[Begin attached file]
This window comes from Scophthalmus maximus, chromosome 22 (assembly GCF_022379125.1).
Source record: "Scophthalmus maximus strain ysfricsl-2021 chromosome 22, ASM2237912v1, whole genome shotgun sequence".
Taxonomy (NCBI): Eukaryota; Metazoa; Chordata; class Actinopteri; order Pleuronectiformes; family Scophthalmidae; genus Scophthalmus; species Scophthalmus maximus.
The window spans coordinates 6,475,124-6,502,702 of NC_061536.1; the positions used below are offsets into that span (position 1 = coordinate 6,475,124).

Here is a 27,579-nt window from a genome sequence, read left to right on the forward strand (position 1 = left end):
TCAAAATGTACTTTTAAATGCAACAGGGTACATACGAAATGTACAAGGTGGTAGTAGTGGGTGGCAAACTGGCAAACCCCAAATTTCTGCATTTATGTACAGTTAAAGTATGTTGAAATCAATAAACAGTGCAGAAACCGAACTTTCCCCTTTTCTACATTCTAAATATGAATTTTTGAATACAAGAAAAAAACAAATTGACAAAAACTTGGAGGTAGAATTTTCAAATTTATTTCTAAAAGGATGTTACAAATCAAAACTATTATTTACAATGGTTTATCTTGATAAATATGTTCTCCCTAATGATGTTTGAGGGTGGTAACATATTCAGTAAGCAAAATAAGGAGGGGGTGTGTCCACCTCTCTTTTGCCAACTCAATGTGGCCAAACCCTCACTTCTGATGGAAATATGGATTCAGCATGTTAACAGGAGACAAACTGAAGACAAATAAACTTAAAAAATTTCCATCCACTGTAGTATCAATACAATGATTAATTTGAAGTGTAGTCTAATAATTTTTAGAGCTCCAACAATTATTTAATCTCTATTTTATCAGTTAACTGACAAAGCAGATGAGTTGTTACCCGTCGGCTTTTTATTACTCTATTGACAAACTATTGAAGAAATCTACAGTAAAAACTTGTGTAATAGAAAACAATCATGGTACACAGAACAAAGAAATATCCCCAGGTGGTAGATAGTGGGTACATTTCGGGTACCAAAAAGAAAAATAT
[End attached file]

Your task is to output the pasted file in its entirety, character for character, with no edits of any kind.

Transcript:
This window comes from Scophthalmus maximus, chromosome 22 (assembly GCF_022379125.1).
Source record: "Scophthalmus maximus strain ysfricsl-2021 chromosome 22, ASM2237912v1, whole genome shotgun sequence".
Taxonomy (NCBI): Eukaryota; Metazoa; Chordata; class Actinopteri; order Pleuronectiformes; family Scophthalmidae; genus Scophthalmus; species Scophthalmus maximus.
The window spans coordinates 6,475,124-6,502,702 of NC_061536.1; the positions used below are offsets into that span (position 1 = coordinate 6,475,124).

Here is a 27,579-nt window from a genome sequence, read left to right on the forward strand (position 1 = left end):
TCAAAATGTACTTTTAAATGCAACAGGGTACATACGAAATGTACAAGGTGGTAGTAGTGGGTGGCAAACTGGCAAACCCCAAATTTCTGCATTTATGTACAGTTAAAGTATGTTGAAATCAATAAACAGTGCAGAAACCGAACTTTCCCCTTTTCTACATTCTAAATATGAATTTTTGAATACAAGAAAAAAACAAATTGACAAAAACTTGGAGGTAGAATTTTCAAATTTATTTCTAAAAGGATGTTACAAATCAAAACTATTATTTACAATGGTTTATCTTGATAAATATGTTCTCCCTAATGATGTTTGAGGGTGGTAACATATTCAGTAAGCAAAATAAGGAGGGGGTGTGTCCACCTCTCTTTTGCCAACTCAATGTGGCCAAACCCTCACTTCTGATGGAAATATGGATTCAGCATGTTAACAGGAGACAAACTGAAGACAAATAAACTTAAAAAATTTCCATCCACTGTAGTATCAATACAATGATTAATTTGAAGTGTAGTCTAATAATTTTTAGAGCTCCAACAATTATTTAATCTCTATTTTATCAGTTAACTGACAAAGCAGATGAGTTGTTACCCGTCGGCTTTTTATTACTCTATTGACAAACTATTGAAGAAATCTACAGTAAAAACTTGTGTAATAGAAAACAATCATGGTACACAGAACAAAGAAATATCCCCAGGTGGTAGATAGTGGGTACATTTCGGGTACCAAAAAGAAAAATAT